Twenty-one years after her father, Enos Blair, had been named Eminent Farmer, Janice Snyder received the Eminent Homemaker honor.
As a young bride in 1929, Janice saw her husband's mother fear the electric stove "because it had too many buttons. "It was at that point she resolved for herself that she would keep up with the newest appliances forever and not be afraid to learn or change. "But," she said with a twinkle, "my calculator with all those buttons has about got me beat."
Her quest for learning and her interest in teaching other have been dominant throughout her adult life. She is a 33-year, recently retired volunteer 4-H leader and a 50-year Extension Homemaker. She has passed her life-long interest in wildflowers, grasses and conservation to her eldest grandson and she practices gardening full-scale in her one-acre yard.
When the Snyders planned to build a new house in 1945, Janice headed straight for the Meade County Extension Office where she picked up bulletins and fact sheets and planned--for four years. She looked at magazines, studied house plans and construction methods, learned about modern conveniences and appliances, drew plans, built furniture and appliances to scale and arranged them inside a cardboard replica of the house she wished to have. That wish came true. She said, "Clifford did everything I wanted him to do--from the site to the placement of electrical outlets."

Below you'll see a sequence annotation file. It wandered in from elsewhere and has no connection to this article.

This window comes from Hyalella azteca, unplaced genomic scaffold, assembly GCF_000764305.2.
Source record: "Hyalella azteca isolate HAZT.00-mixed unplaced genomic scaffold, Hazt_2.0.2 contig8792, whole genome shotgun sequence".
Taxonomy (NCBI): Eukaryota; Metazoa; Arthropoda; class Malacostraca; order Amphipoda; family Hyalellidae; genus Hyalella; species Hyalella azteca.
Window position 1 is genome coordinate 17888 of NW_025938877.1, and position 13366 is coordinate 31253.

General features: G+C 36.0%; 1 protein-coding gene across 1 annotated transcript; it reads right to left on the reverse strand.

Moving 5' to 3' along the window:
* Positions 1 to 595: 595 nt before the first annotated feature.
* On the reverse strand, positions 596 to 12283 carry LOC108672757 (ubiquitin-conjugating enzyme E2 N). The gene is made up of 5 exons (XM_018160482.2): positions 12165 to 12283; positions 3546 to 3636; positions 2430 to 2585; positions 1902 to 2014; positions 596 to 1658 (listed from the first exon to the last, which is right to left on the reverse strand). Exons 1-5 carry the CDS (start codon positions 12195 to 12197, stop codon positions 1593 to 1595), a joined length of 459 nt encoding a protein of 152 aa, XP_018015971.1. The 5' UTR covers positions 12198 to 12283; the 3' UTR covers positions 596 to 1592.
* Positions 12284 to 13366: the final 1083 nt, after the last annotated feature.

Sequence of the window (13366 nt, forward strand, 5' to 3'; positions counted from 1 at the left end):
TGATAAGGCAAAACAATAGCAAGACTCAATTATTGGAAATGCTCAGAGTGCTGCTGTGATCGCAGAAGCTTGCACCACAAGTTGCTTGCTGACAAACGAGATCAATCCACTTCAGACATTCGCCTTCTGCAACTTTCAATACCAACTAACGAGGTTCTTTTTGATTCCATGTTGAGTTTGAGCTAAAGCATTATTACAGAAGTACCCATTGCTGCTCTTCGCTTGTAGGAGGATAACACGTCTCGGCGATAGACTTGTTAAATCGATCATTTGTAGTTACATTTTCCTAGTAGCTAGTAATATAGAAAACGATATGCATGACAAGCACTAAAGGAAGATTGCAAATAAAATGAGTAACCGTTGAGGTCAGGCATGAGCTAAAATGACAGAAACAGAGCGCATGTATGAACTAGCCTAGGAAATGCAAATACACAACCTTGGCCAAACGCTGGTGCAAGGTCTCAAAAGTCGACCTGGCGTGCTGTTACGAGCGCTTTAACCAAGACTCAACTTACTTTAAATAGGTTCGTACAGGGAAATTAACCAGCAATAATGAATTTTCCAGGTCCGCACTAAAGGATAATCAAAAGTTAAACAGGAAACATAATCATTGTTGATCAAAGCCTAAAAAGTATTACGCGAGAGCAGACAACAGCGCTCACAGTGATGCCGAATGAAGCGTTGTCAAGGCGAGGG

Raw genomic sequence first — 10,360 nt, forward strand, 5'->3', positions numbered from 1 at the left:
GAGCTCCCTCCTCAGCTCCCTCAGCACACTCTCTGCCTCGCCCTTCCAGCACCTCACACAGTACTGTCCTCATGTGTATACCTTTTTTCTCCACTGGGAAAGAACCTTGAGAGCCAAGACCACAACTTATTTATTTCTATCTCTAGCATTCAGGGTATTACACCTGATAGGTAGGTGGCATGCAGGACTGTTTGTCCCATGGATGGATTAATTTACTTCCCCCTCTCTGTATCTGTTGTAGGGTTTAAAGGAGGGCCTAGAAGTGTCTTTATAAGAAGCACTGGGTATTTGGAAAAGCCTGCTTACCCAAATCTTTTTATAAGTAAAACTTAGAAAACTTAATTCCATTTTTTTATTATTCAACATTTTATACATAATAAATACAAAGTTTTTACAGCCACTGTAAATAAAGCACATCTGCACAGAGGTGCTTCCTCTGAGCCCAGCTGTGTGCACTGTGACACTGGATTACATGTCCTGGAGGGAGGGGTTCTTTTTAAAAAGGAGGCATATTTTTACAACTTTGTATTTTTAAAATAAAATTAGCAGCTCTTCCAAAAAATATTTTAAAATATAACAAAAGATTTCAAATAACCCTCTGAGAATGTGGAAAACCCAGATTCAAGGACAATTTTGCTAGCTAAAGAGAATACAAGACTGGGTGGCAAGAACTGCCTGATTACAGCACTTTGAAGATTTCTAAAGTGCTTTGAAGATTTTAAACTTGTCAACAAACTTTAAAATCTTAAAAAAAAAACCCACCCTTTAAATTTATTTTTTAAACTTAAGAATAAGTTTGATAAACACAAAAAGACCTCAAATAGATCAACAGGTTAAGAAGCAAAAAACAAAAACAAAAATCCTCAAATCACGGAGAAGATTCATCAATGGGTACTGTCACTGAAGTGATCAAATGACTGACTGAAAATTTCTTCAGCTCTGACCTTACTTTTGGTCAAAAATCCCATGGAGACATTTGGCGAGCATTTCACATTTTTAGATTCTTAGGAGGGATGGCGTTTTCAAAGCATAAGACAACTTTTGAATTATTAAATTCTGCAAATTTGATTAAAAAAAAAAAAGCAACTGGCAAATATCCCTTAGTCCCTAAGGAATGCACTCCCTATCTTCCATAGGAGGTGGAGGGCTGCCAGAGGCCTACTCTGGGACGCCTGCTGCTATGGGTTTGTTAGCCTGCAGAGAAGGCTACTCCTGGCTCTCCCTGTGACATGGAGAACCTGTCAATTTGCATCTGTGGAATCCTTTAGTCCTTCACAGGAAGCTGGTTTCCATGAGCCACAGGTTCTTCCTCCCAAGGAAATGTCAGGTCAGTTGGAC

The couple sees things eye-to-eye, a trait they passed on to their children. That's what makes their three-generation ranching operation a success.
The Snyders are active members of the state and national Stockgrowers Associations, Farm Bureau, State Archaeological Society, Westerners International, Piedmont Senior Citizens, Darton Geology Society, South Dakota Historical Society, Old Ft. Meade Museum, Republican Party and the Presbyterian Church where Janice plays in the bell choir.
Janice holds membership in the local, state and national CowBelles, Order of the Eastern Star, Daughters of the Nile, Sturgis Art Association, Country Culture Club, Idle Hour Club, Green Thumb Garden Club, Republican Women and the local and state levels of the Daughters of the American Revolution. During the past years she was active in Job's Daughters, Western Jr. Livestock and Home Economics Show Board, County 4-H Board, the local election board, taught Sunday School and served in offices on the local and district levels of the United Presbyterian Women.
Sharing the honor with her are her husband, Clifford; her son, Dean of Piedmont, South Dakota; and her daughter, Angenette Schemmel of Pipestone, Minnesota; their spouses and her five grandchildren.